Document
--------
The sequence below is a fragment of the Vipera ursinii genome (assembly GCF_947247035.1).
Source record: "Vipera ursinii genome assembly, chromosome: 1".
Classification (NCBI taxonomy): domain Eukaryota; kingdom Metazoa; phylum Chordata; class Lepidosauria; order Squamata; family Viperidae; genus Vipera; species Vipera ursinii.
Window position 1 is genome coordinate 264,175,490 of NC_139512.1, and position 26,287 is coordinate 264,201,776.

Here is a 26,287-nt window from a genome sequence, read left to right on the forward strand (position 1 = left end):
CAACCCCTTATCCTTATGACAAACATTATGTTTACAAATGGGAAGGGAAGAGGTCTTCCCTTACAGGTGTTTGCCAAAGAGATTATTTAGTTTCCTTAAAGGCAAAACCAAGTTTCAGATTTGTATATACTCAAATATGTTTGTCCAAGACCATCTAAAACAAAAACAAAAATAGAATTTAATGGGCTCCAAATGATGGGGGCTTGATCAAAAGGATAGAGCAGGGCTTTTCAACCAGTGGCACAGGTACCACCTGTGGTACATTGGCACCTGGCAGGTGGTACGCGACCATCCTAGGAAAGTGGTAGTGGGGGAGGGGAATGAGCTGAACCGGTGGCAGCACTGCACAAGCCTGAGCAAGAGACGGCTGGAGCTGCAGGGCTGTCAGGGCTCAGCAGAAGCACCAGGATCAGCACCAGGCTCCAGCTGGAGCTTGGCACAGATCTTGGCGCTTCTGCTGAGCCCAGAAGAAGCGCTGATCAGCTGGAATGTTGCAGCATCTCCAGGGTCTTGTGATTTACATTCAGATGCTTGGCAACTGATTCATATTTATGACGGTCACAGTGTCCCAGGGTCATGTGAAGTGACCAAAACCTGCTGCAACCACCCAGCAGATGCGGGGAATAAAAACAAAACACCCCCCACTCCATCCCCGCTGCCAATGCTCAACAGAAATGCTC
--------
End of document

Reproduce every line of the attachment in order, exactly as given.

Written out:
The sequence below is a fragment of the Vipera ursinii genome (assembly GCF_947247035.1).
Source record: "Vipera ursinii genome assembly, chromosome: 1".
Classification (NCBI taxonomy): domain Eukaryota; kingdom Metazoa; phylum Chordata; class Lepidosauria; order Squamata; family Viperidae; genus Vipera; species Vipera ursinii.
Window position 1 is genome coordinate 264,175,490 of NC_139512.1, and position 26,287 is coordinate 264,201,776.

Here is a 26,287-nt window from a genome sequence, read left to right on the forward strand (position 1 = left end):
CAACCCCTTATCCTTATGACAAACATTATGTTTACAAATGGGAAGGGAAGAGGTCTTCCCTTACAGGTGTTTGCCAAAGAGATTATTTAGTTTCCTTAAAGGCAAAACCAAGTTTCAGATTTGTATATACTCAAATATGTTTGTCCAAGACCATCTAAAACAAAAACAAAAATAGAATTTAATGGGCTCCAAATGATGGGGGCTTGATCAAAAGGATAGAGCAGGGCTTTTCAACCAGTGGCACAGGTACCACCTGTGGTACATTGGCACCTGGCAGGTGGTACGCGACCATCCTAGGAAAGTGGTAGTGGGGGAGGGGAATGAGCTGAACCGGTGGCAGCACTGCACAAGCCTGAGCAAGAGACGGCTGGAGCTGCAGGGCTGTCAGGGCTCAGCAGAAGCACCAGGATCAGCACCAGGCTCCAGCTGGAGCTTGGCACAGATCTTGGCGCTTCTGCTGAGCCCAGAAGAAGCGCTGATCAGCTGGAATGTTGCAGCATCTCCAGGGTCTTGTGATTTACATTCAGATGCTTGGCAACTGATTCATATTTATGACGGTCACAGTGTCCCAGGGTCATGTGAAGTGACCAAAACCTGCTGCAACCACCCAGCAGATGCGGGGAATAAAAACAAAACACCCCCCACTCCATCCCCGCTGCCAATGCTCAACAGAAATGCTC